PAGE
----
How to tell your kids you’re going back to school
You decided to go back to college, picked a challenging program and enrolled in the courses. You’re all set to get your degree and improve your life, except for one little thing: You still have to figure out what to say to your kids.
Going back to school is a big decision that will affect everyone in your household. Here are some tips on how to best approach the subject with the youngest members of your family:
Discuss what will change.
“Sit down with your kids and be open and honest with them about how their world is going to be impacted by your going back to school, and why you are doing it,” advises Lori Schieffer, middle school principal and instructor in the elementary education program at University of Phoenix.
“Get out a calendar and map out a typical week, including the hours when you are going to school and the times you are going to devote to studying,” Schieffer suggests. “Kids want to know how their lives are impacted.”
Let them know they are still top priority.
“Children can become afraid when there are changes,” Schieffer explains, “so it’s important to let them know that you are always their mom [or dad] first, and that that’s your priority.”
Give them an opportunity to voice their opinions.
“Have a family brainstorming session, where you let the kids have input into how the family can best handle this new commitment Mom [or Dad] is taking on,” Schieffer says. Solicit their opinions with questions like, “Do you think I can study at home, and you can give me quiet time for two hours? Or should I go to the library to study when another adult is here?”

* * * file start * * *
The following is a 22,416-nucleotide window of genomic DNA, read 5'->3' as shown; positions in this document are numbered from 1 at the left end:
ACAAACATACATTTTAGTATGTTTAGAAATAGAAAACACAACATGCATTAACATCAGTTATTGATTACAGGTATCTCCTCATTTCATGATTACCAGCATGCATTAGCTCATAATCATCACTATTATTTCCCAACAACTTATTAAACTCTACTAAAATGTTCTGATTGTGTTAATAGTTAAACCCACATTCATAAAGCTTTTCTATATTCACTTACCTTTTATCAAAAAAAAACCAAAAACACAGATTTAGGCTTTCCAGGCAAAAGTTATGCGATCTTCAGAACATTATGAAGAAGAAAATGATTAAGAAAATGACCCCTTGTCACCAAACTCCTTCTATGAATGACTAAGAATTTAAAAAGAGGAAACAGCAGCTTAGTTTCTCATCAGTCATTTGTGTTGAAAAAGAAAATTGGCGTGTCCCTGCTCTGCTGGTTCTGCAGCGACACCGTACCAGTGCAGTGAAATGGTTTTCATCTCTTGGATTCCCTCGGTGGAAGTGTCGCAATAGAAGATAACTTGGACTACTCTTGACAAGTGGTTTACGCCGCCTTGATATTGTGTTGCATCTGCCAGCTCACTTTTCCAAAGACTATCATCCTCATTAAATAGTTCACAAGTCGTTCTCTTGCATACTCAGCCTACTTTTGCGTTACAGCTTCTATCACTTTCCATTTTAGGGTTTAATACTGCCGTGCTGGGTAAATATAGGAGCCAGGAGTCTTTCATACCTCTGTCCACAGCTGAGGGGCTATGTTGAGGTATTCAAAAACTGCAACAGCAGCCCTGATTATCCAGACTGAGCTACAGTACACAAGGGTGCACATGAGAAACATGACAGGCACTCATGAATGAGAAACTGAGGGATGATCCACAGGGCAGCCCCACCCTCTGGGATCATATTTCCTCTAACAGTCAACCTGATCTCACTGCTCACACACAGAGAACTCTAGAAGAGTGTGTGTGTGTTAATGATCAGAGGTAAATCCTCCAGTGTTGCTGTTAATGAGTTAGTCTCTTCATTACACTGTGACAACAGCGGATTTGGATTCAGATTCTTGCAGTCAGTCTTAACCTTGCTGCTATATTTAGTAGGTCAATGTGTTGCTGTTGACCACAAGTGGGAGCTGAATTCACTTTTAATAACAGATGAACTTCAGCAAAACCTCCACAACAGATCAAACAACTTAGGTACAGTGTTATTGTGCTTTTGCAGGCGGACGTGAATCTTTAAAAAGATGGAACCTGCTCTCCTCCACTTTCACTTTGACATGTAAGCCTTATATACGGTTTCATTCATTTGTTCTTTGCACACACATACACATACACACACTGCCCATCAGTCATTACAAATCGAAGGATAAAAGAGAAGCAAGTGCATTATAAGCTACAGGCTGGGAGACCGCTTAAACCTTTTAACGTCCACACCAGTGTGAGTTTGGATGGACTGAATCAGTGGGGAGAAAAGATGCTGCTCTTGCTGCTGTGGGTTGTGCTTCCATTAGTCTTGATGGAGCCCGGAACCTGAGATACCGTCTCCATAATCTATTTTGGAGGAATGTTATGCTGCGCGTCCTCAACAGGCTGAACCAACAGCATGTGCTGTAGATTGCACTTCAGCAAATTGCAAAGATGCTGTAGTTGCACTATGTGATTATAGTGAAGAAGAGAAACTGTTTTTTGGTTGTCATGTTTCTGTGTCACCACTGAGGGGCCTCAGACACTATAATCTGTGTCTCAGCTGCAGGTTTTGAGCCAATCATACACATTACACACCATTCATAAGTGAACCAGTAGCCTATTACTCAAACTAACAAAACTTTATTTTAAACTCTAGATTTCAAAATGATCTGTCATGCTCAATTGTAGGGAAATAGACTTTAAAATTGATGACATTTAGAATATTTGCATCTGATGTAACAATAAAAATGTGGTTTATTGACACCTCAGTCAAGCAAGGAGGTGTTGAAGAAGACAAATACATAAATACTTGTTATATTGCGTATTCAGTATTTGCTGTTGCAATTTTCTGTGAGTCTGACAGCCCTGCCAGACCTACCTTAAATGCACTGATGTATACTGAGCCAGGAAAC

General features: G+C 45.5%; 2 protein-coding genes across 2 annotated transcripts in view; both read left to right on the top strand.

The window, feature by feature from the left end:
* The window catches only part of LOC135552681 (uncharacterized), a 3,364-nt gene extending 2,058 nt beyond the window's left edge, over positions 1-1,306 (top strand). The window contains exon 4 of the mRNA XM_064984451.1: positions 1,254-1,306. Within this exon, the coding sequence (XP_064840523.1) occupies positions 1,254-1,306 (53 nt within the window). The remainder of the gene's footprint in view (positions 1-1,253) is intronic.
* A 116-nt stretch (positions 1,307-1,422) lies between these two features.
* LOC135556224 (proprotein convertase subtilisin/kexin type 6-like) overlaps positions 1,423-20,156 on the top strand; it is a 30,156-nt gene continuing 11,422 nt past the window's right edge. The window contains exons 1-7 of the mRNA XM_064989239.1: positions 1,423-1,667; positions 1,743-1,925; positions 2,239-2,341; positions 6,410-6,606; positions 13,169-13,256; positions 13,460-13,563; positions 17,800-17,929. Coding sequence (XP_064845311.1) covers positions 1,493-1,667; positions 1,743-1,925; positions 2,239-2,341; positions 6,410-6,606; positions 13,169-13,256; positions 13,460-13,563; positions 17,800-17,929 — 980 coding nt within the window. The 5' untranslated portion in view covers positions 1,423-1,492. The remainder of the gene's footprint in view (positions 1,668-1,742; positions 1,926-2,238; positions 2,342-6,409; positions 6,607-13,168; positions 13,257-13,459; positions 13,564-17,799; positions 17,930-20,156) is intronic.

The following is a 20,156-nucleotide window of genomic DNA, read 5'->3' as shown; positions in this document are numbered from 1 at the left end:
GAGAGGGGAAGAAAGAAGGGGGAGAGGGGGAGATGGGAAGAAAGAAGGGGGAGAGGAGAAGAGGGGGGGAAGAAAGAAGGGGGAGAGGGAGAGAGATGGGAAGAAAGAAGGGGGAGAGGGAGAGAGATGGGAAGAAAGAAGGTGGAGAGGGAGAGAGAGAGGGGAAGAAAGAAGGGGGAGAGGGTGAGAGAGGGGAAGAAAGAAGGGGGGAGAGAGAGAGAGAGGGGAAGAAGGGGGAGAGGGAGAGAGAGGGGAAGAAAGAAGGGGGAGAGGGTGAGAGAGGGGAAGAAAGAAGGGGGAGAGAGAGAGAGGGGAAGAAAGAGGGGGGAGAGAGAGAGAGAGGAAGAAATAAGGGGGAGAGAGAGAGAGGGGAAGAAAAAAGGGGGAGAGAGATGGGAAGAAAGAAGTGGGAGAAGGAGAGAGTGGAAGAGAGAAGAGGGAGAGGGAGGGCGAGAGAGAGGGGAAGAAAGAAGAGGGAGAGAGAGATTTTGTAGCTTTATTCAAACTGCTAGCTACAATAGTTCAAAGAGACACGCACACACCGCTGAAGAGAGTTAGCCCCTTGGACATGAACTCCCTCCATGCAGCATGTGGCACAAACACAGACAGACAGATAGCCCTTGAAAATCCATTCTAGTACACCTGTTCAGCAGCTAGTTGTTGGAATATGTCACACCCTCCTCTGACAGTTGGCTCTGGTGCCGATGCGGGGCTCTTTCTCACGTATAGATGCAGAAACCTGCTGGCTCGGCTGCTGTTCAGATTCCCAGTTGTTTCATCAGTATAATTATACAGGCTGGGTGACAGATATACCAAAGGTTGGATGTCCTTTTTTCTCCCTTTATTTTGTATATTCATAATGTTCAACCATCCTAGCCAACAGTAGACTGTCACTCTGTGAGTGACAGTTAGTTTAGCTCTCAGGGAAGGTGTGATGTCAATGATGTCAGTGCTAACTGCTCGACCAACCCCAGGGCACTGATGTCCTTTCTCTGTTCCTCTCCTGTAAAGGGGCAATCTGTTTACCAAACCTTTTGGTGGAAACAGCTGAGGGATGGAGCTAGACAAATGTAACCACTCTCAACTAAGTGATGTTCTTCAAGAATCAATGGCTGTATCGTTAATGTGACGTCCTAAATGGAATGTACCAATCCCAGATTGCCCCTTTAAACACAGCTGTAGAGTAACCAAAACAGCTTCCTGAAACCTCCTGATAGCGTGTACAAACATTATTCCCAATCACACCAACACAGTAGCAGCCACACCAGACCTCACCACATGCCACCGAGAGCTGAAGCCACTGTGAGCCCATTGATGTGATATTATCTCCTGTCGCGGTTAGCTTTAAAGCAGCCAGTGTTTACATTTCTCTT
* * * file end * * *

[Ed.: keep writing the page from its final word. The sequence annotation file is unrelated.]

“Letting kids take ownership of the situation provides a way to hear their concerns and acknowledges that they’re a part of the family,” Schieffer says.
Give them more responsibility.
Be a positive reinforcement for your kids, letting them know that you can count on them to handle this new challenge, and that you may need them to take on new responsibilities for the family, such as picking up after themselves or doing dishes or laundry, depending on their ages.
“Giving children responsibility makes them feel more important, too,” Schieffer adds.
Use it as a teaching moment.
Take the time to explain your goals and how education is helping you meet them, Shieffer encourages.
“Your decision to go back to school is a great way for you to model for your children how to set goals,” she adds. “You are telling your child, 'You can do anything you want to do if you set your mind to it.'”